Going for the Gold

I now have a handful of tarot decks with gold-foil highlights and in some cases complete backgrounds. I also have the Golden Lenormand but I’m not including it here, and the Dali Tarot but it only has gold on the upper and lower borders. Kat Black’s Golden Tarot and Eric Dunne’s Illuminati Tarot didn’t make the cut because they only have gold edging. The three I own that represent the best examples of the style are the Golden Universal, the Golden Art Nouveau and the Golden Botticelli.


The appearance of the Golden Universal I would call “Medieval Formal;” the Golden Art Nouveau is a credit to its namesake style; and the Botticelli suggests “Renaissance Classical.” The Golden Universal employs black dots on a gold background (apparently hinting at perforations), the Botticelli has a “flowers-and-leaves” wallpaper motif, and the Art Nouveau exhibits a more geometrical pattern in gold that seems a bit overrun by the scenery and figures.

Of the three, the Golden Art Nouveau is my favorite for its lyrical imagery; it is likely to become my first choice for public readings, even ahead of my beloved Albano-Waite and the impressive Smith-Waite Centennial Edition. The Golden Universal’s artwork is also more expressive than the original RWS and therefore more endearing (if somewhat starkly stylized). The Botticelli I never warmed up to. I have to say that I don’t care much for the severe black borders on the Botticelli; at least Lo Scarabeo got rid of the multi-lingual titles on the Golden Universal and the Art Nouveau.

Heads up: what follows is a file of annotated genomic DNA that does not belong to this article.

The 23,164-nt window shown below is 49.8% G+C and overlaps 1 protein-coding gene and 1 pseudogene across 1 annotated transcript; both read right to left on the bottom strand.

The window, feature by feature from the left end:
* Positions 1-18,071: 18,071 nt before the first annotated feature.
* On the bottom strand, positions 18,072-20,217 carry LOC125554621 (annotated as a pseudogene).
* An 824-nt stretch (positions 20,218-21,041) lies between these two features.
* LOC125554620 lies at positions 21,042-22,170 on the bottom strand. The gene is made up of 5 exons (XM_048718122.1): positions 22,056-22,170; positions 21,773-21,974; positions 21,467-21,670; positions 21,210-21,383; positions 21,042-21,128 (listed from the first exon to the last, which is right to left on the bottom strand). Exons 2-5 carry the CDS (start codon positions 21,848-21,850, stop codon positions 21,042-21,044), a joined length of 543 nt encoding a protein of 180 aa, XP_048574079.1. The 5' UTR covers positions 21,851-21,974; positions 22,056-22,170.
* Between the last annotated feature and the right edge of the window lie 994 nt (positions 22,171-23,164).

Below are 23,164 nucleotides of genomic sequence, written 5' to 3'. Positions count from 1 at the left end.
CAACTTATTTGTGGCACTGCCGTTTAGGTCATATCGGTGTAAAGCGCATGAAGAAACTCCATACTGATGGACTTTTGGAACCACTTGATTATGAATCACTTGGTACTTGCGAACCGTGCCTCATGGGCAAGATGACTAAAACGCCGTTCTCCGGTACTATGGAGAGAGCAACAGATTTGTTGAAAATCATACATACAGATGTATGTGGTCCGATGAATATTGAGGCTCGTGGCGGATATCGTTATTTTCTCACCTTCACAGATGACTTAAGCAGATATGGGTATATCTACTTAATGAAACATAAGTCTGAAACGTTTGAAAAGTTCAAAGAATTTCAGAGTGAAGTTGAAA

Some gold-trimmed decks have been plagued by easily-chipped borders or gilt edges that seem to have been “glued together” during manufacturing. My Illuminati had to be pried apart card-by-card, fortunately with no delamination. Printing such decks has to be expensive (with the costs passed on to us) and the production challenges must be daunting, which makes me wonder how many more of them we will see. I doubt we will ever have a gold-edged Thoth or Tarot de Marseille, and certainly not an overall gold-foil treatment, since their images are canonical and too many purists would howl. The RWS has kind of positioned itself as “tarot for the masses” so tinkering with its graphic formula has become par for the course among tarot artists. Fine-art-themed decks like the Botticelli and a number of others are prime candidates for gold overlay because they customarily sport an antique “patina” that increases in warmth with the addition of gold foil. For myself, I would like to see some already-expressive modern decks like the sprightly Chrysalis Tarot or the atmospheric Aquarian Tarot given the “gold treatment.” Brian Williams’ Renaissance Tarot would be another worthy possibility.

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